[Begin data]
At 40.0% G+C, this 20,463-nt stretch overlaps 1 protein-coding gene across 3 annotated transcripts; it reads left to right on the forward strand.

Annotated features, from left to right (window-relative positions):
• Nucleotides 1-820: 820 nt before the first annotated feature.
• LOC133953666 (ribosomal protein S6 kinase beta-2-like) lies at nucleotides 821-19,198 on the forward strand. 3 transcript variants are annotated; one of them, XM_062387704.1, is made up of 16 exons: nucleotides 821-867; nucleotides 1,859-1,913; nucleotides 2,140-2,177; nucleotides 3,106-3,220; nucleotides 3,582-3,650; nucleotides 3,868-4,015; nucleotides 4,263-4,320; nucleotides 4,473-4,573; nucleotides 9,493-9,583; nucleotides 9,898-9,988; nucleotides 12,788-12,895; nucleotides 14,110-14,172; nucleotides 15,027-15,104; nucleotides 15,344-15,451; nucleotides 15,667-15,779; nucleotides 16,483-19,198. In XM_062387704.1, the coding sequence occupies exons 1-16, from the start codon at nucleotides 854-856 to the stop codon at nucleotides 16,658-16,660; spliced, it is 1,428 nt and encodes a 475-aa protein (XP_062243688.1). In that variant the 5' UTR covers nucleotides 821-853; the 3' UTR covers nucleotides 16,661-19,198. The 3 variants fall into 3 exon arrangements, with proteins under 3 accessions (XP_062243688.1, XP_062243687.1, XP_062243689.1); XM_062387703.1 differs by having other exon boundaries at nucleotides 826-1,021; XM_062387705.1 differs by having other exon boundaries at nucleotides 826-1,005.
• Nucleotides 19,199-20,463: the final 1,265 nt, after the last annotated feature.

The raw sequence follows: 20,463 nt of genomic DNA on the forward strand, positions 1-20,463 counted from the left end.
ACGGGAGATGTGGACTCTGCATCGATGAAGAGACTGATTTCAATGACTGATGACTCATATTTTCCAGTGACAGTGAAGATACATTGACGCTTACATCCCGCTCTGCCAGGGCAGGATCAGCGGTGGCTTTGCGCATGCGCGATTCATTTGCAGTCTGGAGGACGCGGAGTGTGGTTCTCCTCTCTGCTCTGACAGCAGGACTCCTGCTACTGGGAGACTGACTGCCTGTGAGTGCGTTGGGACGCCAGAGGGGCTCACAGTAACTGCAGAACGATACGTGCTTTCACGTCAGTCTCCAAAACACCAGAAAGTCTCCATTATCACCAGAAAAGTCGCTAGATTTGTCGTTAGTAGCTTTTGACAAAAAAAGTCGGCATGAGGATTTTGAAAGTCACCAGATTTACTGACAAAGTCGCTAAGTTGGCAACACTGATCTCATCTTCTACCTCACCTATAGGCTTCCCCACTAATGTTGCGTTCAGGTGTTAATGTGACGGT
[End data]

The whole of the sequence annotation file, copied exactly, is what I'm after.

At 40.0% G+C, this 20,463-nt stretch overlaps 1 protein-coding gene across 3 annotated transcripts; it reads left to right on the forward strand.

Annotated features, from left to right (window-relative positions):
• Nucleotides 1-820: 820 nt before the first annotated feature.
• LOC133953666 (ribosomal protein S6 kinase beta-2-like) lies at nucleotides 821-19,198 on the forward strand. 3 transcript variants are annotated; one of them, XM_062387704.1, is made up of 16 exons: nucleotides 821-867; nucleotides 1,859-1,913; nucleotides 2,140-2,177; nucleotides 3,106-3,220; nucleotides 3,582-3,650; nucleotides 3,868-4,015; nucleotides 4,263-4,320; nucleotides 4,473-4,573; nucleotides 9,493-9,583; nucleotides 9,898-9,988; nucleotides 12,788-12,895; nucleotides 14,110-14,172; nucleotides 15,027-15,104; nucleotides 15,344-15,451; nucleotides 15,667-15,779; nucleotides 16,483-19,198. In XM_062387704.1, the coding sequence occupies exons 1-16, from the start codon at nucleotides 854-856 to the stop codon at nucleotides 16,658-16,660; spliced, it is 1,428 nt and encodes a 475-aa protein (XP_062243688.1). In that variant the 5' UTR covers nucleotides 821-853; the 3' UTR covers nucleotides 16,661-19,198. The 3 variants fall into 3 exon arrangements, with proteins under 3 accessions (XP_062243688.1, XP_062243687.1, XP_062243689.1); XM_062387703.1 differs by having other exon boundaries at nucleotides 826-1,021; XM_062387705.1 differs by having other exon boundaries at nucleotides 826-1,005.
• Nucleotides 19,199-20,463: the final 1,265 nt, after the last annotated feature.

The raw sequence follows: 20,463 nt of genomic DNA on the forward strand, positions 1-20,463 counted from the left end.
ACGGGAGATGTGGACTCTGCATCGATGAAGAGACTGATTTCAATGACTGATGACTCATATTTTCCAGTGACAGTGAAGATACATTGACGCTTACATCCCGCTCTGCCAGGGCAGGATCAGCGGTGGCTTTGCGCATGCGCGATTCATTTGCAGTCTGGAGGACGCGGAGTGTGGTTCTCCTCTCTGCTCTGACAGCAGGACTCCTGCTACTGGGAGACTGACTGCCTGTGAGTGCGTTGGGACGCCAGAGGGGCTCACAGTAACTGCAGAACGATACGTGCTTTCACGTCAGTCTCCAAAACACCAGAAAGTCTCCATTATCACCAGAAAAGTCGCTAGATTTGTCGTTAGTAGCTTTTGACAAAAAAAGTCGGCATGAGGATTTTGAAAGTCACCAGATTTACTGACAAAGTCGCTAAGTTGGCAACACTGATCTCATCTTCTACCTCACCTATAGGCTTCCCCACTAATGTTGCGTTCAGGTGTTAATGTGACGGT